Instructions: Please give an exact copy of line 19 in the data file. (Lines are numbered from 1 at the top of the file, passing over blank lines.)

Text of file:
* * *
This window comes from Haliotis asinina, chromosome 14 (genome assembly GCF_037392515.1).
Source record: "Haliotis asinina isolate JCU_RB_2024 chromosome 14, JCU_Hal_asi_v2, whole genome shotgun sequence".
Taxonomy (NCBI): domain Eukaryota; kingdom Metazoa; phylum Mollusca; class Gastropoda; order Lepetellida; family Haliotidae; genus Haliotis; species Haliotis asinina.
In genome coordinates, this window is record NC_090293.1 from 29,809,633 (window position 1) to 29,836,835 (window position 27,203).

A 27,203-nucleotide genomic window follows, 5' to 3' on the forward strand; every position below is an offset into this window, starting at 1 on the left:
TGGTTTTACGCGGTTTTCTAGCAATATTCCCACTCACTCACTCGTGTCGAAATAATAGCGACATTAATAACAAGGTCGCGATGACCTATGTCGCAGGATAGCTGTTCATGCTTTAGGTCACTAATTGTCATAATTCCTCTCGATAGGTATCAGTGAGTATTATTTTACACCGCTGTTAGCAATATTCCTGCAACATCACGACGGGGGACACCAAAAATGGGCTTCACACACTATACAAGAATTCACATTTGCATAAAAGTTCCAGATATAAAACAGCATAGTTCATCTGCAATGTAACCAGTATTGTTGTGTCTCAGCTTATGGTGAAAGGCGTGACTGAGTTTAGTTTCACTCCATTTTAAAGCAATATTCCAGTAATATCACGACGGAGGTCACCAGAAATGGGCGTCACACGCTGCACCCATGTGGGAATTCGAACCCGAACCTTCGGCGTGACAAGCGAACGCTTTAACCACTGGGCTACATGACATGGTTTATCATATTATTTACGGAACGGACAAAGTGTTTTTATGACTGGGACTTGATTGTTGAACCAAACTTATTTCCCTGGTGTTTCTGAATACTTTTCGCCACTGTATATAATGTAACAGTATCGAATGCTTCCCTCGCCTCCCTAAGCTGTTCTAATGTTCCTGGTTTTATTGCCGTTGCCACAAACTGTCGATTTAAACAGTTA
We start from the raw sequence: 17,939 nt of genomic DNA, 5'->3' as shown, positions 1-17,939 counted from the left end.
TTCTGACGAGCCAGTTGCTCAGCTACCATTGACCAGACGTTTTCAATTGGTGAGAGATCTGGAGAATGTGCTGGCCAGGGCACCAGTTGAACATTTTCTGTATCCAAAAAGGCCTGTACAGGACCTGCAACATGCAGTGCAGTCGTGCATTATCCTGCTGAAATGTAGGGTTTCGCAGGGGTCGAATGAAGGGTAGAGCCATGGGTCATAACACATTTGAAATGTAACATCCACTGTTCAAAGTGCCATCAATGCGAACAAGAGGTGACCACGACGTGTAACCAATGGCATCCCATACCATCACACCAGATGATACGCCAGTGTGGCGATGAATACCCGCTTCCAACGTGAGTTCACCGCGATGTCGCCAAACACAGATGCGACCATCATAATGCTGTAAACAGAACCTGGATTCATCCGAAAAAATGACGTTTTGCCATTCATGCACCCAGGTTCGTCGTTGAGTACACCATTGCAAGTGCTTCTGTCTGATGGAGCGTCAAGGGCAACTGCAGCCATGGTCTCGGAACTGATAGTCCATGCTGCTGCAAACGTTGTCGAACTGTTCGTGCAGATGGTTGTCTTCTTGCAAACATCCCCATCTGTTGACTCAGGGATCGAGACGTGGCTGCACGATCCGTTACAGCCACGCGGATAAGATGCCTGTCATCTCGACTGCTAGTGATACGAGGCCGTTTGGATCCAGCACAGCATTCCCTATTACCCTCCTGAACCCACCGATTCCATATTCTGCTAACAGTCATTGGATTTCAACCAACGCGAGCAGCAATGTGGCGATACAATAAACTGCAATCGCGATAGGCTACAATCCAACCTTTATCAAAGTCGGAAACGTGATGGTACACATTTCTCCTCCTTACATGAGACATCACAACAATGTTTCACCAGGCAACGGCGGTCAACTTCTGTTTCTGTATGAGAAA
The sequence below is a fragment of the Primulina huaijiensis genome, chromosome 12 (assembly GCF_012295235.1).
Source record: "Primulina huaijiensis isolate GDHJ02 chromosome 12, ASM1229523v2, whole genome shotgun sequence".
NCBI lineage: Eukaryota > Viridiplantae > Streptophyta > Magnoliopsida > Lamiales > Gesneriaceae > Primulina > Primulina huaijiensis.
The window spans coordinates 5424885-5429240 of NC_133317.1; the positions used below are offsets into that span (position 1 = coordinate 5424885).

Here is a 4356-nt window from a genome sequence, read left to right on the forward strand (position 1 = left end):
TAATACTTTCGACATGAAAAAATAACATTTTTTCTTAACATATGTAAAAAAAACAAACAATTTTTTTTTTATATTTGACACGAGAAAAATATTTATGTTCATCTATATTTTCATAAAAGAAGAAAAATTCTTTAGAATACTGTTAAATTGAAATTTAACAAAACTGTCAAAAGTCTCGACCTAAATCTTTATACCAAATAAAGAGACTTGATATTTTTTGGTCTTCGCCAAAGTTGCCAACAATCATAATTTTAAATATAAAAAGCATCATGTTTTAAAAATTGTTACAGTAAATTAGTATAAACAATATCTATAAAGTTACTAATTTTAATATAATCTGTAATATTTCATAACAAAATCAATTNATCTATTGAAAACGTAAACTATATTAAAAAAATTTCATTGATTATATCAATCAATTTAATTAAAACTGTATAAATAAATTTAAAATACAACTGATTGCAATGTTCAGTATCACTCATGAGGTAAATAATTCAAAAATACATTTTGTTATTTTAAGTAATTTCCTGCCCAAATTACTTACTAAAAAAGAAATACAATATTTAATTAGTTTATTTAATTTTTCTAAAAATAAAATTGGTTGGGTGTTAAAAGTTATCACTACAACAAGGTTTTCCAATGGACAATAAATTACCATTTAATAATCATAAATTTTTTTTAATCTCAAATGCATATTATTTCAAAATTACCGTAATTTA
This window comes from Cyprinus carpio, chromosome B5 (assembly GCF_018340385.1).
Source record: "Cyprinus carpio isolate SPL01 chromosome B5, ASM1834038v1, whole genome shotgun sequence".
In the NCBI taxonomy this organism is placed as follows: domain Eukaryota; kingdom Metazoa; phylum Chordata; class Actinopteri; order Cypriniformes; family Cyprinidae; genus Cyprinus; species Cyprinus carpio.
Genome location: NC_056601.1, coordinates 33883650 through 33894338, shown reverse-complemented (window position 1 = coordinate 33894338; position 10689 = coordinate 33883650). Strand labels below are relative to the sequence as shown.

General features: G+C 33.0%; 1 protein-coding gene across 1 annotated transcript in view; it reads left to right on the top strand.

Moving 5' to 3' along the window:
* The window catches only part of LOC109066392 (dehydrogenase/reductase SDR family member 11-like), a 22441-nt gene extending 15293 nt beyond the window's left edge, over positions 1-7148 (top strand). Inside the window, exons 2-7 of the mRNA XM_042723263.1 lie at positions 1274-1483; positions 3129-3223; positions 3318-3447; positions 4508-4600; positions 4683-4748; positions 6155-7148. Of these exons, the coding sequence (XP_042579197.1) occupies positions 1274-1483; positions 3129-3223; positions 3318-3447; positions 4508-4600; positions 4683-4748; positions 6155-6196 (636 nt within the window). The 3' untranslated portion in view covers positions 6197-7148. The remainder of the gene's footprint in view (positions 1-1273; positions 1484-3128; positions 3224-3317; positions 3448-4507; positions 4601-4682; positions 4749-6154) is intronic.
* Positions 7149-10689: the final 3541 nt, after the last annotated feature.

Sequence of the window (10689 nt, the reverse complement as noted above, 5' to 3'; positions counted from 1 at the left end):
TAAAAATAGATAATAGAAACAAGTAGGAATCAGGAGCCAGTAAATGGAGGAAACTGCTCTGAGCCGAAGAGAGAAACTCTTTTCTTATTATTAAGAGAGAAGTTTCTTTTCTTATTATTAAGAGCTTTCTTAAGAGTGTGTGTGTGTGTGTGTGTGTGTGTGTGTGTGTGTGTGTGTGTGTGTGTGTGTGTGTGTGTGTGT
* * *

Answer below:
General features: G+C 33.0%; 1 protein-coding gene across 1 annotated transcript in view; it reads left to right on the top strand.